I thought I’d write a piece on price points for upcycled furniture. So many people are now painting and selling second hand items, either to make some pocket money, or in my case, to make a living. But how much should we charge customers for our products?
In recent years the number of people ‘doing up’ old furniture has sky rocketed and so, if I’m honest, the market has become over saturated. It’s not as special or niche as it once was and there are lots of positive and negative effects as a result:
- Chalk Paint brands are thriving – they sell to stockists, amateur painters and occasional painters who just want to do up their own furniture once in a while.
- Stockists are in turn selling more paint
- Less furniture is being thrown out, which is also fantastic for the environment
- Second hand/charity furniture shops benefit
- Upcycling can save people a lot of money compared to buying new
The Not So Good
- Painted furniture has become more commonplace and less unique
- The competition is stronger – for everyone
- Casual painters or people who have access to free second hand furniture are underpricing their work, thereby doing themselves and more experienced painters a disservice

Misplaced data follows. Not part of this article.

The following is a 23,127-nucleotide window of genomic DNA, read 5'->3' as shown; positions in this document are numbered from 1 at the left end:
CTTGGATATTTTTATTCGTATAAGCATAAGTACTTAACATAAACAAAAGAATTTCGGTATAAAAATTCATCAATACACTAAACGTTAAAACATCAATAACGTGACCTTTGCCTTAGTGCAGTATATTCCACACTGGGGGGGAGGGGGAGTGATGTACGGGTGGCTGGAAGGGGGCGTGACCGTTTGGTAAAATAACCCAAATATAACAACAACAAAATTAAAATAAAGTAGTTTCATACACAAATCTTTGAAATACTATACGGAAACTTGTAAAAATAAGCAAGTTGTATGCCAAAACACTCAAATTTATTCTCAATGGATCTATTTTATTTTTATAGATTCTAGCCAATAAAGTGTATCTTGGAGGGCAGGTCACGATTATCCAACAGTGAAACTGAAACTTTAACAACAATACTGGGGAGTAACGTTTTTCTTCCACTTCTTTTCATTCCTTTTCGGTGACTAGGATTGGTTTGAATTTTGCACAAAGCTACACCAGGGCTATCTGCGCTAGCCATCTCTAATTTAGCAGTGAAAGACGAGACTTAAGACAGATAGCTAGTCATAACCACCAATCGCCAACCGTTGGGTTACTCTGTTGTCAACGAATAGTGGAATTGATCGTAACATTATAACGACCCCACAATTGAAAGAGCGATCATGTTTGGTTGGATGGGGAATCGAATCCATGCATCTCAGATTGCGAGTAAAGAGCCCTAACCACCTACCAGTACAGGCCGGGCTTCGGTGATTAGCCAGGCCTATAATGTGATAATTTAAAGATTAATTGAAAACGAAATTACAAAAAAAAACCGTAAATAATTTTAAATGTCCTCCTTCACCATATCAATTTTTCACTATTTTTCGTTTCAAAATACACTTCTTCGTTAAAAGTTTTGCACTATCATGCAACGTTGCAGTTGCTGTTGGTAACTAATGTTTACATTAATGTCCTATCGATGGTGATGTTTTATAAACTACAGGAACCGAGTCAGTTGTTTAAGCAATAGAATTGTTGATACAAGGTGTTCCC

- Underpricing painted furniture cheapens the concept and the work involved for all painters, everywhere
Here’s what I mean by the last point:
Jane has been painting for years and has bought a chest of drawers for £30. She paints with expertise, using high quality products and prices it to sell at £95. Kate has just started painting as a hobby and acquires a similar chest of drawers. Because she hasn’t had to pay for it, she paints it and prices it to sell at £40. Kate just wants to sell her piece quickly, but hasn’t taken into account the actual value of the item, the paint, brushes and other products she has used, or the time it has taken her to do it. The outcome? Kate has not only undersold her time and effort, but she’s also lowering the price points for every other painter out there.
Meanwhile, Jane’s chest of drawers is proving harder to sell, despite the fact it’s a lovely, piece of furniture that has been painted with years of skill and would cost considerably more if it were brand new.
Regardless of what someone’s perception of second hand furniture is, it is still a business and a livelihood for many people out there. They have bought/acquired something, transported it, stored it, cleaned it, painted it, possibly used stencils/mouldings, photographed it and marketed it. They have invariably spent money on the item in terms of fuel, storage space, cleaning products, paint, brushes and finishing products. They may have rent and electricity bills. They may have paid to advertise their wares.
So, if you’re a painter, please think carefully before selling something on which you’ve spent time, effort and passion, for peanuts.
If you’re not a painter, I hope this is a useful insight into the process and pricing of upcycled furniture and why it should never be sold for peanuts.